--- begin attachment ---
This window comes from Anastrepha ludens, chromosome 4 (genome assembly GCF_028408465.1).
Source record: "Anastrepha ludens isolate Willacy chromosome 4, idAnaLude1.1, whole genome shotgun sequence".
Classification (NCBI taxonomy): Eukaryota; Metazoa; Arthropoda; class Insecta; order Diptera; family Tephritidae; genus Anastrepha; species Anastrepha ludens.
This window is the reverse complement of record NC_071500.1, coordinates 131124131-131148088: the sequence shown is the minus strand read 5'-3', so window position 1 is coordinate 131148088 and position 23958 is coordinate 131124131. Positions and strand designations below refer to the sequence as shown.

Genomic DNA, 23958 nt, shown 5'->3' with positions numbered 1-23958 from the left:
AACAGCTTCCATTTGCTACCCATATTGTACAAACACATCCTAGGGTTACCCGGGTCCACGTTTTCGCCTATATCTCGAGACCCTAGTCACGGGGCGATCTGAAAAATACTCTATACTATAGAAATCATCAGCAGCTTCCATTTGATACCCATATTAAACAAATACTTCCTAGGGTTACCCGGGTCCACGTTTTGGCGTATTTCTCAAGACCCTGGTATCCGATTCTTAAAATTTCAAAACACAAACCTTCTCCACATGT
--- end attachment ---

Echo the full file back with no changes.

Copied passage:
This window comes from Anastrepha ludens, chromosome 4 (genome assembly GCF_028408465.1).
Source record: "Anastrepha ludens isolate Willacy chromosome 4, idAnaLude1.1, whole genome shotgun sequence".
Classification (NCBI taxonomy): Eukaryota; Metazoa; Arthropoda; class Insecta; order Diptera; family Tephritidae; genus Anastrepha; species Anastrepha ludens.
This window is the reverse complement of record NC_071500.1, coordinates 131124131-131148088: the sequence shown is the minus strand read 5'-3', so window position 1 is coordinate 131148088 and position 23958 is coordinate 131124131. Positions and strand designations below refer to the sequence as shown.

Genomic DNA, 23958 nt, shown 5'->3' with positions numbered 1-23958 from the left:
AACAGCTTCCATTTGCTACCCATATTGTACAAACACATCCTAGGGTTACCCGGGTCCACGTTTTCGCCTATATCTCGAGACCCTAGTCACGGGGCGATCTGAAAAATACTCTATACTATAGAAATCATCAGCAGCTTCCATTTGATACCCATATTAAACAAATACTTCCTAGGGTTACCCGGGTCCACGTTTTGGCGTATTTCTCAAGACCCTGGTATCCGATTCTTAAAATTTCAAAACACAAACCTTCTCCACATGT